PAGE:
Selling Surplus Property Won’t Help the State’s General Fund Very Much
Depending on the structure of Governor Arnold Schwarzenegger’s proposed sales of such state properties as San Quentin and various office buildings, any cash collected by the state can’t be used to balance the budget.
Under the terms of Proposition 60A, approved by voters in November 2004, proceeds from the sale of any state surplus property can only be used to pay the interest on $15 billion in budget-balancing bonds sought by the GOP governor and approved by voters in March of the same year.
Once the bonds are paid off – the Legislative Analyst estimated at the time that cash from the sale of surplus property would speed retirement of the 30-year notes by a “few months” – sale proceeds would be deposited in the state’s reserve account for emergencies.
As part of his revised budget, Schwarzenegger laid out an unprecedented proposal to sell numerous state assets. Among them: Los Angeles Memorial Coliseum, Cal-Expo in Sacramento, Del Mar racetrack near San Diego, the Ventura County fairgrounds and the Cow Palace in San Francisco.
Sales of those and other properties could yield between $600 million to $1 billion but proceeds wouldn’t appear for two to five years.
The executive summary for the plan is titled “State of California –surplus property proposal” which suggests the proposed sales of the property would fall under the strictures of Proposition 60A.
Also included in the plan are various sale and leaseback proposals for major state office buildings.
Among the plan’s suggestions are selling major buildings the state owns in Santa Rosa, San Jose, Los Angeles and Sacramento, among other locations, then leasing back the space from the new owner
Several of the buildings, including the Ronald Reagan building in Los Angeles and the Department of Justice in Sacramento were projects initiated by then Gov. Pete Wilson as part of an ambitious plan to reduce the state’s expenses from reliance on leased space by moving more of workers into state owned buildings.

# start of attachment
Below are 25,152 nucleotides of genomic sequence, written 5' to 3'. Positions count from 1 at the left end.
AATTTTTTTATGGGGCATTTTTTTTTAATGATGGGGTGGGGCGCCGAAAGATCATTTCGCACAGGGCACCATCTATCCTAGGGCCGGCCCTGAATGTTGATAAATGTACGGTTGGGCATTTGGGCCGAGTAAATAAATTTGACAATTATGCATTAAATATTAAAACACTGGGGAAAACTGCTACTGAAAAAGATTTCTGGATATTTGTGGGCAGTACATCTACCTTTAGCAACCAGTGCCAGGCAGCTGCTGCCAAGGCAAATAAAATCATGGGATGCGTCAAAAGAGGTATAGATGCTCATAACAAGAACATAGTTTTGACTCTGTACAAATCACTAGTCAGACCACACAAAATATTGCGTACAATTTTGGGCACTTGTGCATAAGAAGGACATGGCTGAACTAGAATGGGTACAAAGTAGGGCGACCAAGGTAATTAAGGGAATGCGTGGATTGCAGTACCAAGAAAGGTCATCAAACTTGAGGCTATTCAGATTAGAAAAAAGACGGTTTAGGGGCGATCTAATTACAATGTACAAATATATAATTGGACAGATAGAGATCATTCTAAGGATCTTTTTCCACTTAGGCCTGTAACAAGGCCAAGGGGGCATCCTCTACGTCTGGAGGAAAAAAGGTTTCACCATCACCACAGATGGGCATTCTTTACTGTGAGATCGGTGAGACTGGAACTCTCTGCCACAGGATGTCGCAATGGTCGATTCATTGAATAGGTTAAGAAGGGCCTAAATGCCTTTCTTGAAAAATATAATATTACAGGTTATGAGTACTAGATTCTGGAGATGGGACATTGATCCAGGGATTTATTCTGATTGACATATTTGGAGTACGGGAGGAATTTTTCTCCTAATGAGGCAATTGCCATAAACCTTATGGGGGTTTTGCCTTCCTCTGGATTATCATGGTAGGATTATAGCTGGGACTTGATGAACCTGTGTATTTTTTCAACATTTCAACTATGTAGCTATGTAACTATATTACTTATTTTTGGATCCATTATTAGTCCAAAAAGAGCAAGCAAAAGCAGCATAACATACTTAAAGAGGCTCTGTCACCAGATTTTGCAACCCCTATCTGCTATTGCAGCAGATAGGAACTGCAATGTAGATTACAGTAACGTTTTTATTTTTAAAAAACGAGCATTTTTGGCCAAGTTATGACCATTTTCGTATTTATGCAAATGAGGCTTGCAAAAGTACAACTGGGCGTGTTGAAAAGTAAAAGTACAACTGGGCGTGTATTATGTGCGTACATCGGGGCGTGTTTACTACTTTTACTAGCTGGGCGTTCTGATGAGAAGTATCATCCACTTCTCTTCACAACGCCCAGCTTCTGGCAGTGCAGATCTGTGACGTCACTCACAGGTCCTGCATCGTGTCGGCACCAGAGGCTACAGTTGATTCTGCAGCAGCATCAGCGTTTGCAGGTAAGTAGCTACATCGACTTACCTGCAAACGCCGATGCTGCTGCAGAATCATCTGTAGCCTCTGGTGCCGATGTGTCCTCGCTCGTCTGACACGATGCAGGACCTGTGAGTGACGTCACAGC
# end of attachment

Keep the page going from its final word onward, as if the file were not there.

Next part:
In 1995, 70 percent of the state’s 21 million square feet of office space was leased at an annual cost of $270 million. Wilson won praise from the Legislative Analyst for his attempts to reduce those costs.
“In terms of timing and cost, leasing is generally the fastest way to procure needed space and has a relatively low short-term cost. Over the long term, however, leasing does not provide the benefits of acquiring a permanent asset and in most cases is significantly more costly than ownership,” the Legislative Analyst wrote in its assessment of Wilson’s proposed 1995-96 budget.
Proposition 60A began as a small section of Proposition 60, a legislatively drafted open primary proposal which supporters of a rival open primary initiative, Proposition 62 claimed was placed on the ballot to confuse voters. The strategy is not uncommon.
Proposition 60 moved through the Legislature as Senate Constitutional Amendment 18. It contained the surplus property provision from the start of its legislative life. The measure’s author, then Sen. Ross Johnson, an Irvine Republican, now chairs the Fair Political Practices Commission
Proposition 62 backers filed a lawsuit, claiming Proposition 60 violated California’s single subject law, which requires ballot measures to focus on one issue. An appellate court agreed and broke the surplus property piece off, labeling it Proposition 60A.
It was approved by more than 73 percent of voters in the November 2004 election.
Filed under: Budget and Economy
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